Australia have just two bowlers, three if Adam Zampa finds his touch. Josh Hazelwood is fit but is playing for Australia A in England. Instead, the likes of Nathan Coulter-Nile and Kane Richardson have donned the yellow jersey in England. Ashes focus, if you believe the rumblings. What it does is lull teams into thinking they can bash the daylights out of them in a chase. Start slow, play out Mitchell Starc and Pat Cummins, keep wickets, and then go for it.
But you can’t chase 382 with that approach. Bangladesh stirred too late in the chase and even though Mahmudullah tried valiantly, apart from lifting the spirits of the fans for a short while, it didn’t amount to much. Of course, the chase wasn’t the issue. The bowling was that yielded 381.
It can be said that Bangladesh were a bit slow in flickering to life on Thursday. Slow to start off with the ball – could they have got in more overs with the spinners with the new(ish) ball? All wisdom in hindsight, but they seemed on autopilot on the field. The Australians kept them in that limbo, securing their wickets, before launching an expected strike to take them to a match-winning total.
With the team they have, Australia aren’t going to get many easy wins but it won’t be a surprise if they end up huffing and puffing their way to the final. Then who knows what can happen? Nearly every batsman did what he is capable of. David Warner and Aaron Finch at the start, steady, accumulating, and punctuating it with a few big hits. Usman Khawaja, as ever, fluctuating between stylish and banal, from aggressor to accumulator.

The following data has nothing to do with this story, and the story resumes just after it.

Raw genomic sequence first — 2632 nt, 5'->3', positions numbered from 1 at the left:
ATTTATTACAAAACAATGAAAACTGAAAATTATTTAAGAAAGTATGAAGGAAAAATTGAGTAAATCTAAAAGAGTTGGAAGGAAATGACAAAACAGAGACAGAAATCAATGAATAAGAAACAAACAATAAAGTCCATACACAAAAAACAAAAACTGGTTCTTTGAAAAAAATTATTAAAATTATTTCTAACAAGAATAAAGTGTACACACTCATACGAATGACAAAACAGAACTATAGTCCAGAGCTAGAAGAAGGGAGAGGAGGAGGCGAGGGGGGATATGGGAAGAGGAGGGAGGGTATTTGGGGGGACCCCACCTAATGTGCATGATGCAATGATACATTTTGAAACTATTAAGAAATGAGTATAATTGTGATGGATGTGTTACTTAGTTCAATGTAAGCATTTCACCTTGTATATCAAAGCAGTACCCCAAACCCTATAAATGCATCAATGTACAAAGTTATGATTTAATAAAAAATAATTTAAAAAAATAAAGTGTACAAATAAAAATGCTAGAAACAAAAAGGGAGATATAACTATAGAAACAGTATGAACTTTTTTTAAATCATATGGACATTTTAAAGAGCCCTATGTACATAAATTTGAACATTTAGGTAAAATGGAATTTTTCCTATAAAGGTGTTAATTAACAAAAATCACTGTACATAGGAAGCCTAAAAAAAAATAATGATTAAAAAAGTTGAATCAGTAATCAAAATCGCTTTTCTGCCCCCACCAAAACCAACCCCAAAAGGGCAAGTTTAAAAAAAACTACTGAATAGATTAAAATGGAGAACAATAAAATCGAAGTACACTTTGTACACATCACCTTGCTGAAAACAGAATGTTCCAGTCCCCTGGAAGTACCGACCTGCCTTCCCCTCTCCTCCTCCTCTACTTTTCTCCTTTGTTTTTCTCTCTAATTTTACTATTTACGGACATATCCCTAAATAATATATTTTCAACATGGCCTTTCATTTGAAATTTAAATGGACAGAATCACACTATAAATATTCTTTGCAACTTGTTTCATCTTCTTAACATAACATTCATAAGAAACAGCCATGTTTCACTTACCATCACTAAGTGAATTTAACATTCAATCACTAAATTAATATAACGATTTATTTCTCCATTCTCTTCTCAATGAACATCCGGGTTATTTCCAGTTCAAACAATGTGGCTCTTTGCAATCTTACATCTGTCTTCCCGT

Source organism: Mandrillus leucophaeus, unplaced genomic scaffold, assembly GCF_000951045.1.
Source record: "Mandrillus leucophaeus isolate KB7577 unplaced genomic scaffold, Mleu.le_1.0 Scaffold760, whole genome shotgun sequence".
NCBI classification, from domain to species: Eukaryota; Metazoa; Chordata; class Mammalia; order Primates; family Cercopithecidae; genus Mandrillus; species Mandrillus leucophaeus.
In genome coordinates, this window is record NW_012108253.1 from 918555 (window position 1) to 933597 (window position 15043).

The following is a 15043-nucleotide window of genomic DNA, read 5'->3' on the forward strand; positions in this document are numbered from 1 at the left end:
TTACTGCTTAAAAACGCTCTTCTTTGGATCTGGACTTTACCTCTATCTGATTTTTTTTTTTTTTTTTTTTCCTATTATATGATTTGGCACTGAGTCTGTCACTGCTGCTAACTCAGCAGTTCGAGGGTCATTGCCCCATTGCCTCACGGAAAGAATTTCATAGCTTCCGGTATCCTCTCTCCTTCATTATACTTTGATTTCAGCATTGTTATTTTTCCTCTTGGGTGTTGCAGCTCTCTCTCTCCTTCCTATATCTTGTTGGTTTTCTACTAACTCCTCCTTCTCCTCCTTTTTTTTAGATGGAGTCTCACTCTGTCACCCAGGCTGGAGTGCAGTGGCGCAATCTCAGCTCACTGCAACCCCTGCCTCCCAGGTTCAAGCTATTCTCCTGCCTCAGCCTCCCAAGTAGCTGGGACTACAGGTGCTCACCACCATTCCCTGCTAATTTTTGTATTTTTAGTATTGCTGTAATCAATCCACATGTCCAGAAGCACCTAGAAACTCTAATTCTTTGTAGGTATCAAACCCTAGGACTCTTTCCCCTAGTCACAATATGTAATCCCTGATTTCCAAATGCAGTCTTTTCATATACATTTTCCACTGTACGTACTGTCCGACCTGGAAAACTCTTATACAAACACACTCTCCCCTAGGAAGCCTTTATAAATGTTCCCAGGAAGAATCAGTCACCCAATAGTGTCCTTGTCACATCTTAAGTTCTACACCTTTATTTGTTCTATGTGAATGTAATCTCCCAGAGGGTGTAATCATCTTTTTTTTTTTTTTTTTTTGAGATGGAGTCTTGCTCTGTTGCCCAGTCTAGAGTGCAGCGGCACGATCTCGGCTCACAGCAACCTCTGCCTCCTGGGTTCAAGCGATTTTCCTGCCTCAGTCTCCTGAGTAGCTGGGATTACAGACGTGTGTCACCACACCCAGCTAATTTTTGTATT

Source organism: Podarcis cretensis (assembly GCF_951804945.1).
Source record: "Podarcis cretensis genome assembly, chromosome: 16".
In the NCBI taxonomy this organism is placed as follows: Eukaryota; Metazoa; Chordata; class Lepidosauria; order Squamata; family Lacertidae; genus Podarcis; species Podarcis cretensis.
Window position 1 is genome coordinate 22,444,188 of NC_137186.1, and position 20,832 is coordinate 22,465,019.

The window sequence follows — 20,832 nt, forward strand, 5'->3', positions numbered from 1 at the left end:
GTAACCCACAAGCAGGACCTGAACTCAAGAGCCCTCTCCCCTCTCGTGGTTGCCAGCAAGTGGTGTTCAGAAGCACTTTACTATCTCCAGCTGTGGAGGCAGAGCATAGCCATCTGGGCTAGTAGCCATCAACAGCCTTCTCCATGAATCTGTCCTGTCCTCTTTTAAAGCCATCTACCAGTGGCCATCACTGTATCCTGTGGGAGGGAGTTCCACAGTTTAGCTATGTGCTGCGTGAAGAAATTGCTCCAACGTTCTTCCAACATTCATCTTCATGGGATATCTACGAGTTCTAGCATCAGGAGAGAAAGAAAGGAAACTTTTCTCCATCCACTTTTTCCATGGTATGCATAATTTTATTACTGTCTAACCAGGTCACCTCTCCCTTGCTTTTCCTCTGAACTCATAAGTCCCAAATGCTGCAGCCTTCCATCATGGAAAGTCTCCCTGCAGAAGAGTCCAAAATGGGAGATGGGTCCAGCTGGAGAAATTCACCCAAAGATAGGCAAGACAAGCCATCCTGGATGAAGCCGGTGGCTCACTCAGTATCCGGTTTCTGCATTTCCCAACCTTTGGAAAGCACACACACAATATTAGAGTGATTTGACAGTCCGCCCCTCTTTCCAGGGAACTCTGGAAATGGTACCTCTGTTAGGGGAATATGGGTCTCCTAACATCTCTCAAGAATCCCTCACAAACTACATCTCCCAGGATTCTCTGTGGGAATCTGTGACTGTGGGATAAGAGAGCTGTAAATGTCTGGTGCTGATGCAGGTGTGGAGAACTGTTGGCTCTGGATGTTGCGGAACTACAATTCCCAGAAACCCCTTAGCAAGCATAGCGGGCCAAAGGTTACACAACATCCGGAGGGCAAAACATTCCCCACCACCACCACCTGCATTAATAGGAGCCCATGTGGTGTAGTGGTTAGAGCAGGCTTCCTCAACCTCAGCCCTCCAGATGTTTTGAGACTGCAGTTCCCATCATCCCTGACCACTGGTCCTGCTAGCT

When Warner fell in the 45th over, the score read 313 for 2. For a while before that, a section of Bangladesh fans at the stadium had already given up – not the thought of win but about containing Australia. “Let them score how much they want, let’s hope we can chase it down”. Glenn Maxwell made sure Bangladesh had to pull off a tremendous chase if they had to win by slugging a 10-ball 32.
Faced with a stiff target, Bangladesh tried to copy Australia’s method. Start slow, preserve wickets, and see later on. But Australia’s middle-overs enforcers are the same ones who bowl with the new ball. They bowl in tandem at the start and then bowl one after another in the middle and the end. To create an illusion that there is always a Starc or Cummins on at some point in the game.
As it happens, the others like Coulter-Nile and Stoinis pick up the wickets. It has to be said that Bangladesh didn’t quite attack the first spells of the two, especially after Shakib Al Hasan fell to Stoinis. Tamim Iqbal fell, dragging an attempted cut off Starc to his stumps. From that moment on, the game inexorably headed towards a Bangladesh defeat though Mahmudullah blew life into the game with some astonishing and admirable hitting. AndMushfiqur Rahim completed a hundred.
As we reach the business end of the tournament, Australia are slowly taking care of their little worries. Warner now has two hundreds, Finch has played couple of spunky knocks. Maxwell has clubbed a few sixes, and Coulter-Nile and Stoinis have had enough match time to understand what works for them in the middle overs. That they should cut out excessive short ones, slip in the cutters more. Their bowling is better than what it was at the start of the tournament. Zampa too is coming along – not quite at the level he was in January in the series in India, but getting better. With the personnel he has, Finch can perhaps never quite relax as a captain on the field but he is increasingly getting better control over proceedings.